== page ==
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Cycling still has to fight so many battles to be accepted as a sustainable urban mode of transport in Egypt. Being not socially accepted, cycling is perceived as not suitable for respectful people.
On the one hand, the Egyptian society is very conservative and, historically, cycling always had a bad reputation: those who cannot afford buying a car, use bikes.
People even refuse to work as bicycle mechanics or merchants because the community will disdain them.
On the other hand, and in order to promote the bike as a mode of transport for all, Egyptian cities should develop a comprehensive system of cycling lanes and safe sidewalks. There are no bike lanes in Egypt and streets are extremely dangerous for cyclers. The sole exceptions are Fayoum and Shebin El-Kom, two pilot project bike lanes promoted by the Sustainable Transport Project for Egypt led by UN-Habitat and GEF.
Florida Bikes and Cycle Egypt are an interesting example of a marketing reaction to the Egyptian negative connotation of cycling.
Started in 2008, Cycle Egypt initiative was launched with the purpose of promoting many activities to enhance the cycling culture. Weekly cycling ride are run every Friday to encourage people bring their bikes into the street and let citizens get used to seeing bikers, and especially girls, riding bicycles.
Cycle Egypt aims to spread the idea of using bicycles as mean of transportation as they are less expensive than cars, non-polluting and help avoid traffic. They organise awareness sessions for bicycles riders and car drivers to make both of them understand how to respect and care about each other on the road. They also try to contact government officials to ask for more bicycles. Nowadays, Cycle Egypt is one of the biggest group for cycling amateurs in Egypt.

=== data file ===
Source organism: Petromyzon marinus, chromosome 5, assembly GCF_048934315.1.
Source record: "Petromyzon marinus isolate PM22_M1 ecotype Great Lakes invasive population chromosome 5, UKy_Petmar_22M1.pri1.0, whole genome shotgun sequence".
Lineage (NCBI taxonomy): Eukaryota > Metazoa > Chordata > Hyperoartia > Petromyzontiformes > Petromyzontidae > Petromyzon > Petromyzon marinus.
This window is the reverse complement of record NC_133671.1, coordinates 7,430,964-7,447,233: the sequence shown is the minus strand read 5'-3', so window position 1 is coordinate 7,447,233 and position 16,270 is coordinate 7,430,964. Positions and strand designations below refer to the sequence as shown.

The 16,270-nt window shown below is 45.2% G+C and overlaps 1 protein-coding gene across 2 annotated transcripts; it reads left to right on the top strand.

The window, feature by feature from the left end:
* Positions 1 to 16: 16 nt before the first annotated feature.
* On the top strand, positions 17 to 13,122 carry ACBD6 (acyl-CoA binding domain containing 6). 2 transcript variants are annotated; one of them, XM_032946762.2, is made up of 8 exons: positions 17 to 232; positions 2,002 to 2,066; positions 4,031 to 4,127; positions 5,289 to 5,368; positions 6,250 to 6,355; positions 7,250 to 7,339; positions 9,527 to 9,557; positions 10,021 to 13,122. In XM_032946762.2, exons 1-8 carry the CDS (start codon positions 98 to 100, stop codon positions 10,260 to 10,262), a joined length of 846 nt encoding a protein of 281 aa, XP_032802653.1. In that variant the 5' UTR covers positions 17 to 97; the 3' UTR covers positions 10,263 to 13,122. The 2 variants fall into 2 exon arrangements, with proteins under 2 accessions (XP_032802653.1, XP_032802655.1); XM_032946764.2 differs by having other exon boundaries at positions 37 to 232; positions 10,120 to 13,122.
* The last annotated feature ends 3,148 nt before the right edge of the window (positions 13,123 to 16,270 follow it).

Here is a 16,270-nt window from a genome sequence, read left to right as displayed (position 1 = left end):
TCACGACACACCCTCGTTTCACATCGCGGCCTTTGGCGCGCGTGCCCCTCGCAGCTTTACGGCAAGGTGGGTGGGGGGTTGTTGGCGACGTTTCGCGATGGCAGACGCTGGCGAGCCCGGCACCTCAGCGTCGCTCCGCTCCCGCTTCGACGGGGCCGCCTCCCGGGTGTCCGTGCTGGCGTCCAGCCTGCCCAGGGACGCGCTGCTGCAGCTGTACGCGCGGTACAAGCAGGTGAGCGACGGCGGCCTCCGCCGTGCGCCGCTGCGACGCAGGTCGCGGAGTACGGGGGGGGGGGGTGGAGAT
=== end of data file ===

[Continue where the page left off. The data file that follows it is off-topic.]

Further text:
A Cycle Egypt excursion in Kafr El-Sheikh
In 2011, Ahmed El Heity, the founder Cycle Egypt, created Florida Bikes start-up for bikes’ importation. Due to the difficulty of finding good bikes in the country Florida Bikes is importing bikes, especially from Spain, and more than 20000 bikes have already been introduced in the Egyptian market. The start-up has been working in cooperation with other companies and merchants to change the regular models of bicycles available in Egypt and introduce new models used worldwide.
Unfortunately, there is no bike production in Egypt and the costs of a good bicycle is relatively high compared to local salaries. The cost of one bicycle can go from 200 to 300 euros that means two months of salary for most Egyptians.
In 2012, Cycle Egypt launched a Monthly Rental System, which works as a monthly bike-sharing system. Members fill an application and choose a bike to rent for a very cheap price starting from only 5 euros per month. This monthly rental system, started with a park of only fifty bicycles and today it includes more than 200. Many other bike companies became interested and started to work in partnership with Cycle Egypt. Thanks to the success of the initiative, many sponsors are supporting the project today and their contribution allow to maintain a low rental cost per month.
Cycle Egypt wishes to take the initiative further and establish more activities. Currently, they are planning to establish cooperation projects with European entities in order to organise professional training courses for Egyptian young people equipping them with proper qualification and improving the reputation of the cycling market in Egypt. The courses aim prioritize the training of:
This European qualifications will allow many people to find job opportunities with higher salaries since qualified mechanics are really needed.
A big social constrain is that giving its negative connotation and lack of professionals, the progress of cycling in the country has been delayed but many initiatives, associations and start-ups are making huge efforts to boost the sector as quickly as possible. Certainly, cycling will have a major role in upgrading urban mobility systems in Egypt and decision-makers and transport planners need to start considering a cycling-inclusive mobility systems.